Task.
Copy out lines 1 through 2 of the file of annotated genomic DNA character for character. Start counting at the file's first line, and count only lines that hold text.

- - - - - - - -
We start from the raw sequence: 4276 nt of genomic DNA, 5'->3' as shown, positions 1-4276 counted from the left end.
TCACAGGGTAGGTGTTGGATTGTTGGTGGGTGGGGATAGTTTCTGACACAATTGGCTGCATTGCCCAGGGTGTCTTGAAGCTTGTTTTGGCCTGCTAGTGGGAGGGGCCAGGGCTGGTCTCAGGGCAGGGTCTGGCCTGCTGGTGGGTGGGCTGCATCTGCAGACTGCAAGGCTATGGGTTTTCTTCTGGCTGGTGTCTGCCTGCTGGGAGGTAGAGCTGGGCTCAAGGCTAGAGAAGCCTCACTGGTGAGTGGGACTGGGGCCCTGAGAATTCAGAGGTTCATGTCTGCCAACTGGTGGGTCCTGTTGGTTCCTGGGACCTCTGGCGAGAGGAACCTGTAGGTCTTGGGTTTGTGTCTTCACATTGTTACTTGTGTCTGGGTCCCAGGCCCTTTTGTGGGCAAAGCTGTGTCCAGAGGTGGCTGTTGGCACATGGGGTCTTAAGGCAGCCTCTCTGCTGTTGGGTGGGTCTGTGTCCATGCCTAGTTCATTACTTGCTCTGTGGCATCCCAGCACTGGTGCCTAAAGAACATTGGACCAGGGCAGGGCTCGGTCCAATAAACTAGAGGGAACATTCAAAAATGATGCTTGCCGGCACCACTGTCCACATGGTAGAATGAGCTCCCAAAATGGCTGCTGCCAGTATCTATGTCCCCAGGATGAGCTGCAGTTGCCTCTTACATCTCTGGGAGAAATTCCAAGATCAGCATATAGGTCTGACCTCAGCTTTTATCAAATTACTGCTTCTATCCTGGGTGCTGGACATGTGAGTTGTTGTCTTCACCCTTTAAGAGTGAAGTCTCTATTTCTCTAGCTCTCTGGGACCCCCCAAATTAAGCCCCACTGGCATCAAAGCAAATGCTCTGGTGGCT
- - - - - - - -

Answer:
We start from the raw sequence: 4276 nt of genomic DNA, 5'->3' as shown, positions 1-4276 counted from the left end.
TCACAGGGTAGGTGTTGGATTGTTGGTGGGTGGGGATAGTTTCTGACACAATTGGCTGCATTGCCCAGGGTGTCTTGAAGCTTGTTTTGGCCTGCTAGTGGGAGGGGCCAGGGCTGGTCTCAGGGCAGGGTCTGGCCTGCTGGTGGGTGGGCTGCATCTGCAGACTGCAAGGCTATGGGTTTTCTTCTGGCTGGTGTCTGCCTGCTGGGAGGTAGAGCTGGGCTCAAGGCTAGAGAAGCCTCACTGGTGAGTGGGACTGGGGCCCTGAGAATTCAGAGGTTCATGTCTGCCAACTGGTGGGTCCTGTTGGTTCCTGGGACCTCTGGCGAGAGGAACCTGTAGGTCTTGGGTTTGTGTCTTCACATTGTTACTTGTGTCTGGGTCCCAGGCCCTTTTGTGGGCAAAGCTGTGTCCAGAGGTGGCTGTTGGCACATGGGGTCTTAAGGCAGCCTCTCTGCTGTTGGGTGGGTCTGTGTCCATGCCTAGTTCATTACTTGCTCTGTGGCATCCCAGCACTGGTGCCTAAAGAACATTGGACCAGGGCAGGGCTCGGTCCAATAAACTAGAGGGAACATTCAAAAATGATGCTTGCCGGCACCACTGTCCACATGGTAGAATGAGCTCCCAAAATGGCTGCTGCCAGTATCTATGTCCCCAGGATGAGCTGCAGTTGCCTCTTACATCTCTGGGAGAAATTCCAAGATCAGCATATAGGTCTGACCTCAGCTTTTATCAAATTACTGCTTCTATCCTGGGTGCTGGACATGTGAGTTGTTGTCTTCACCCTTTAAGAGTGAAGTCTCTATTTCTCTAGCTCTCTGGGACCCCCCAAATTAAGCCCCACTGGCATCAAAGCAAATGCTCTGGTGGCT